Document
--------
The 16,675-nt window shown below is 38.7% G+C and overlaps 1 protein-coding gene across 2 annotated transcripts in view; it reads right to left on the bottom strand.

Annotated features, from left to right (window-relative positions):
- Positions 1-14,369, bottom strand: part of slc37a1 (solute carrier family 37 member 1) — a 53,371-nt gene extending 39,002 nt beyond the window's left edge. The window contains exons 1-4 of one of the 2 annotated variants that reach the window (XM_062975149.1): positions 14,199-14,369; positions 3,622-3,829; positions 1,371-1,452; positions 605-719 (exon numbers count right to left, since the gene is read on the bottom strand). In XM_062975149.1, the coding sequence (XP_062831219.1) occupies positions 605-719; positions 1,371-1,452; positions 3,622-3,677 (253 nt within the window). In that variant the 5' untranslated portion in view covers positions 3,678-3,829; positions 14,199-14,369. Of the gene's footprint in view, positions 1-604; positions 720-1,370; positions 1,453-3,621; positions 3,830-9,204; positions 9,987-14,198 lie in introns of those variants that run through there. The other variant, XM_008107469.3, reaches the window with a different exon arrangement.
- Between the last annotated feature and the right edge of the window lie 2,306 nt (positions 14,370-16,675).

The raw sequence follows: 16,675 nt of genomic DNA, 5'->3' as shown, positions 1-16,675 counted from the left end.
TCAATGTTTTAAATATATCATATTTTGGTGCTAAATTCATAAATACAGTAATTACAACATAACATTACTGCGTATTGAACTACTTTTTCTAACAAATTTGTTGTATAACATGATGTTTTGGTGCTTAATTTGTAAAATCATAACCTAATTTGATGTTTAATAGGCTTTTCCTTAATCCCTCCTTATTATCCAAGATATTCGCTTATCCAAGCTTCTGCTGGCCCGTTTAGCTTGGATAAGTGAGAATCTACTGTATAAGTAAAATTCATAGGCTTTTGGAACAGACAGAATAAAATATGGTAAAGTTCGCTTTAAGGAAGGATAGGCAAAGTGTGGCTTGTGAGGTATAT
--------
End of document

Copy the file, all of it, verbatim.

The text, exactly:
The 16,675-nt window shown below is 38.7% G+C and overlaps 1 protein-coding gene across 2 annotated transcripts in view; it reads right to left on the bottom strand.

Annotated features, from left to right (window-relative positions):
- Positions 1-14,369, bottom strand: part of slc37a1 (solute carrier family 37 member 1) — a 53,371-nt gene extending 39,002 nt beyond the window's left edge. The window contains exons 1-4 of one of the 2 annotated variants that reach the window (XM_062975149.1): positions 14,199-14,369; positions 3,622-3,829; positions 1,371-1,452; positions 605-719 (exon numbers count right to left, since the gene is read on the bottom strand). In XM_062975149.1, the coding sequence (XP_062831219.1) occupies positions 605-719; positions 1,371-1,452; positions 3,622-3,677 (253 nt within the window). In that variant the 5' untranslated portion in view covers positions 3,678-3,829; positions 14,199-14,369. Of the gene's footprint in view, positions 1-604; positions 720-1,370; positions 1,453-3,621; positions 3,830-9,204; positions 9,987-14,198 lie in introns of those variants that run through there. The other variant, XM_008107469.3, reaches the window with a different exon arrangement.
- Between the last annotated feature and the right edge of the window lie 2,306 nt (positions 14,370-16,675).

The raw sequence follows: 16,675 nt of genomic DNA, 5'->3' as shown, positions 1-16,675 counted from the left end.
TCAATGTTTTAAATATATCATATTTTGGTGCTAAATTCATAAATACAGTAATTACAACATAACATTACTGCGTATTGAACTACTTTTTCTAACAAATTTGTTGTATAACATGATGTTTTGGTGCTTAATTTGTAAAATCATAACCTAATTTGATGTTTAATAGGCTTTTCCTTAATCCCTCCTTATTATCCAAGATATTCGCTTATCCAAGCTTCTGCTGGCCCGTTTAGCTTGGATAAGTGAGAATCTACTGTATAAGTAAAATTCATAGGCTTTTGGAACAGACAGAATAAAATATGGTAAAGTTCGCTTTAAGGAAGGATAGGCAAAGTGTGGCTTGTGAGGTATAT